A light philosophical framework of Western vs Eastern treatments
This post is the first in a series aimed at highlighting the similarities and differences between the approach to medicine we are used to in Western civilization versus the Eastern medical approach as I understand each of them. Present-day America is a pluralistic society in which all ideas are able to be expressed and debated in the public arena. Politics, religion, philosophy are concepts that impact our lives on a daily basis whether we acknowledge it or not. Medicine, as a philosophical and practical discipline, should begin to be scrutinized in the same capacity as religion and politics in our society. Unlike the divisive nature of many debates in the religious and political arenas, the aim of this series is to begin a conversation of unifying the practical approach to medicine for the betterment of society as a whole.
I will paint with broad strokes in this first post, setting a philosophical framework to be further analyzed throughout the series.
As Chris Kresser states in his book, “Unconventional Medicine” the Western medical system has many times been a miraculous treatment approach for acute and infectious disease from the mid to late 19th century until present day. Infectious diseases that arose from the transformation of a largely agrarian societal structure into an industrialized society were successfully overcome by the “one disease, one treatment” approach to medicine. Polio and many other childhood infectious diseases are merely a series of injections away from eradication. Now we are faced with the logistical challenge of delivering the treatment to the patient hosting the disease.
This approach, however, does not work as effectively for the challenges that face our medical system today. Chronic disease now accounts for 70% of the mortality rate in America(1).
Chronic disease has no simple solution because there is often no singular causative factor as in the case of poliovirus, measles virus, and other pathogenic organisms. No, chronic disease is always a combination of nature and nurture. Hereditary factors and environmental factors both play major roles in the spread of chronic illnesses. This brings me to the point of this article and a distinction that must be made.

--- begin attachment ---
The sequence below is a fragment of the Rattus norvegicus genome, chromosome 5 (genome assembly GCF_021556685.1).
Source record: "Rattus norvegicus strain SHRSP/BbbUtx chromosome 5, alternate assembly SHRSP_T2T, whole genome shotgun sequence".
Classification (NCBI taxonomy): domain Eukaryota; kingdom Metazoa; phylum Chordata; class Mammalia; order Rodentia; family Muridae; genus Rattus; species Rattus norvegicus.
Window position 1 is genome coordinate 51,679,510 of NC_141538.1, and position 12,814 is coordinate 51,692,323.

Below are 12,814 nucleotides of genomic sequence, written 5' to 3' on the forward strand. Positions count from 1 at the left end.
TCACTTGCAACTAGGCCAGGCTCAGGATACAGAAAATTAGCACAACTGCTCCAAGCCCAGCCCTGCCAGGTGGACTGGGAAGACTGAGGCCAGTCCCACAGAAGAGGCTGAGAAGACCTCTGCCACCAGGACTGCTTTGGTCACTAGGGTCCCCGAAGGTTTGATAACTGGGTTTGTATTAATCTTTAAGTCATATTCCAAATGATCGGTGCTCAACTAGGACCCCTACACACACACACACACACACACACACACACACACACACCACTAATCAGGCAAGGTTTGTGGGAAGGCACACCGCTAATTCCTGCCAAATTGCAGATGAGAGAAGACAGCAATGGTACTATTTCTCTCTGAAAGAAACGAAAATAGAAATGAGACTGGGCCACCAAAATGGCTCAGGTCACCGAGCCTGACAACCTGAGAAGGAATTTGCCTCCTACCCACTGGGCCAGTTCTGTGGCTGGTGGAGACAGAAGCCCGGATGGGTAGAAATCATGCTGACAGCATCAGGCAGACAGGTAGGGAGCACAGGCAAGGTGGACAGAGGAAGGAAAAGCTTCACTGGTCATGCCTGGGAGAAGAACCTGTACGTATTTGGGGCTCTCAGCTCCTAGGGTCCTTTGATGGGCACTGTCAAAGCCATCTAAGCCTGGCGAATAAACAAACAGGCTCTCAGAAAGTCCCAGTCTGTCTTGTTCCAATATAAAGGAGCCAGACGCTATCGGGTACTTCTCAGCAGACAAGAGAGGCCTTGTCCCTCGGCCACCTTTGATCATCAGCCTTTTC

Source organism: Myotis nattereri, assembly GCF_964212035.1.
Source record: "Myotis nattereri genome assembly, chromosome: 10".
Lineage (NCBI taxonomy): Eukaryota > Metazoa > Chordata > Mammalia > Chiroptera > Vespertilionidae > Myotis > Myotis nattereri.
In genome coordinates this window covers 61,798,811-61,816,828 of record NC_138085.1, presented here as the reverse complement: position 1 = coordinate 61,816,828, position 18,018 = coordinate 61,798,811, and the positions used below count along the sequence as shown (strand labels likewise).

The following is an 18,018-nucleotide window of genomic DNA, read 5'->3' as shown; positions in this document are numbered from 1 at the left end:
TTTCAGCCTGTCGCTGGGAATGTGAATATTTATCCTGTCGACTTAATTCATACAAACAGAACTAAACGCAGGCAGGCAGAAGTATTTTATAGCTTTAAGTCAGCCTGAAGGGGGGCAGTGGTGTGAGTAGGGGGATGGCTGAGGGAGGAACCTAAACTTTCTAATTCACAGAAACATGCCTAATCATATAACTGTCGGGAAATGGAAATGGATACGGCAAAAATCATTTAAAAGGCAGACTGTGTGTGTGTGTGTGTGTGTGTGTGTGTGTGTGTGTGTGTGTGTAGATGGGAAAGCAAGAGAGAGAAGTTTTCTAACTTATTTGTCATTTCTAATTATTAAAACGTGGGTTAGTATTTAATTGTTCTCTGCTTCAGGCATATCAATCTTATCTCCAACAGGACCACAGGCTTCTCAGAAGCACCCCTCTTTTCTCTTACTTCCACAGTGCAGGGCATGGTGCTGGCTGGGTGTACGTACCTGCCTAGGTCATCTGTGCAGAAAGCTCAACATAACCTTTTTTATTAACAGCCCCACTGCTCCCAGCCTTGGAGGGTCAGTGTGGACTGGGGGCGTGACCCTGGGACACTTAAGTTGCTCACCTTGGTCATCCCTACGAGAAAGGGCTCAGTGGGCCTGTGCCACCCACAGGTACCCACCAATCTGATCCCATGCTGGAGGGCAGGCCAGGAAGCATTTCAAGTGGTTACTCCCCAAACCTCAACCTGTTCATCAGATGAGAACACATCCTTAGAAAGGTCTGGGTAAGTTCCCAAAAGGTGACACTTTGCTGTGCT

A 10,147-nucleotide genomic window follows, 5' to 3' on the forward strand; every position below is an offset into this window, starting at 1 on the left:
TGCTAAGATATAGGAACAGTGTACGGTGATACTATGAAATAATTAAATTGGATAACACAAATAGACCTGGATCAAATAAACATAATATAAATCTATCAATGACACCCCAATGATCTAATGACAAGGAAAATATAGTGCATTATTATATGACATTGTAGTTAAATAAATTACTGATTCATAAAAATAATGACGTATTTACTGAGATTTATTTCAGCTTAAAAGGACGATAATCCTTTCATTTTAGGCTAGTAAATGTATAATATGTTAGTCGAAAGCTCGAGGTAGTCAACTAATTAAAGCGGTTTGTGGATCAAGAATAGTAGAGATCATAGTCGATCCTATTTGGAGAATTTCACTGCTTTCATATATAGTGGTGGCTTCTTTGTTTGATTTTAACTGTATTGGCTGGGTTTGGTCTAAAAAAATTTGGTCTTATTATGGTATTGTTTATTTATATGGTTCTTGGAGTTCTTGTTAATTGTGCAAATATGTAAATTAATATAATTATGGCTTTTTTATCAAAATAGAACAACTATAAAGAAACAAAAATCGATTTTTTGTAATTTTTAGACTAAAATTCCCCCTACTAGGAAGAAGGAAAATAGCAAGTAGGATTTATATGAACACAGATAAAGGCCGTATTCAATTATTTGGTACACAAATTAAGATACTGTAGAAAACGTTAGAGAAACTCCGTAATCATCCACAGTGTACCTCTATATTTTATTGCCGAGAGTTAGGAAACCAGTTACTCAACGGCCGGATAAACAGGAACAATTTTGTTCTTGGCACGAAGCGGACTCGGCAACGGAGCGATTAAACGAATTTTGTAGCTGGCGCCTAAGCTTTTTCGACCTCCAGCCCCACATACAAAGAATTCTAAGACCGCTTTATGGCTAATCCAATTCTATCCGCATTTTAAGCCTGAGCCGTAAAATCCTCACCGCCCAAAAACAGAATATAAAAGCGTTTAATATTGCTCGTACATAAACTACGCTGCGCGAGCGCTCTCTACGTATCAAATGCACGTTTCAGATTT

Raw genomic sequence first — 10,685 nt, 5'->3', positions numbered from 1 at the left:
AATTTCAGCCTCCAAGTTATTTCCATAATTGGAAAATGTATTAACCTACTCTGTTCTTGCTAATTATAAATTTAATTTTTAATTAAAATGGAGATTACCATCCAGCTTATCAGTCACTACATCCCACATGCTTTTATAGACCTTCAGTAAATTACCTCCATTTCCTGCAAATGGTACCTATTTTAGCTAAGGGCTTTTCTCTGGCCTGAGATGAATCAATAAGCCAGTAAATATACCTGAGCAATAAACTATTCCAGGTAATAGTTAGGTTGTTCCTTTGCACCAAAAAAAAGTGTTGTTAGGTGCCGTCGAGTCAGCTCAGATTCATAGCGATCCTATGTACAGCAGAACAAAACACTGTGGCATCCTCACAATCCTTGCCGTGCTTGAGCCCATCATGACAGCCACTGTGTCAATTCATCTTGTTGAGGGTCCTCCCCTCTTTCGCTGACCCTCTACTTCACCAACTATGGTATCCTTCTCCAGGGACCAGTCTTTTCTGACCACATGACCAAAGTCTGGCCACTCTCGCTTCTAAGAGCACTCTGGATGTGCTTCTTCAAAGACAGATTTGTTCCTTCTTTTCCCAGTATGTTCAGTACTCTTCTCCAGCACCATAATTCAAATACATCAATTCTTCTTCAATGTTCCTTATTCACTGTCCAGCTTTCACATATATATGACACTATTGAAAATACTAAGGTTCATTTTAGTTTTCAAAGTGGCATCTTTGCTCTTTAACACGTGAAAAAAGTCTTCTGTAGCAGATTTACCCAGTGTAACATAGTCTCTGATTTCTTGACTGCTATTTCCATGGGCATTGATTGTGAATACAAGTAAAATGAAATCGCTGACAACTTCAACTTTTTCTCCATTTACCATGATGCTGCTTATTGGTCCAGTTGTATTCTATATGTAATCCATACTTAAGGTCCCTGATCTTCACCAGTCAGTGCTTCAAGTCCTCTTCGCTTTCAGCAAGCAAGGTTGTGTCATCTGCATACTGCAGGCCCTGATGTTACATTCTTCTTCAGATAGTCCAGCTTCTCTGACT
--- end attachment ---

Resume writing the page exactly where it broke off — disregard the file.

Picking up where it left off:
The Western medical approach is disease-focused. The disease must be attacked, and the battle will be won when the disease is eradicated. Hereditary factors play a less important role other than the determination of the likelihood of disease contraction. It does not matter which patient walks through the door as much as what disease the patient is playing host to. “One disease, one treatment” This approach is not wrong, as stated previously, this approach nearly eradicated many diseases that plagued the human race for centuries. But this approach is no longer sufficient for the eradication of all suffering.
The Eastern medical approach, on the other hand, is uniquely designed to treat the patient as a continual part of the environment within which they reside. The person must be studied, as many Asian medical practitioners have stated, only addressing the pathogen and the prescription is only identifying two sides of the pyramid. These are the “knowns” in any treatment plan. The unknown, the patient, must also be known to the practitioner before one can hope for an effective treatment. So the patient is an integral part of the entire treatment approach in Traditional East Asian Medicine. Diseases progress differently in different individuals so the treatment must be adjusted to the patient based on the progression observed.
How can we combine these two approaches in order to bring greater unity to the medical field? I’d love to hear your thoughts in the comments section!
1. Kresser, Chris; Unconventional Medicine 2017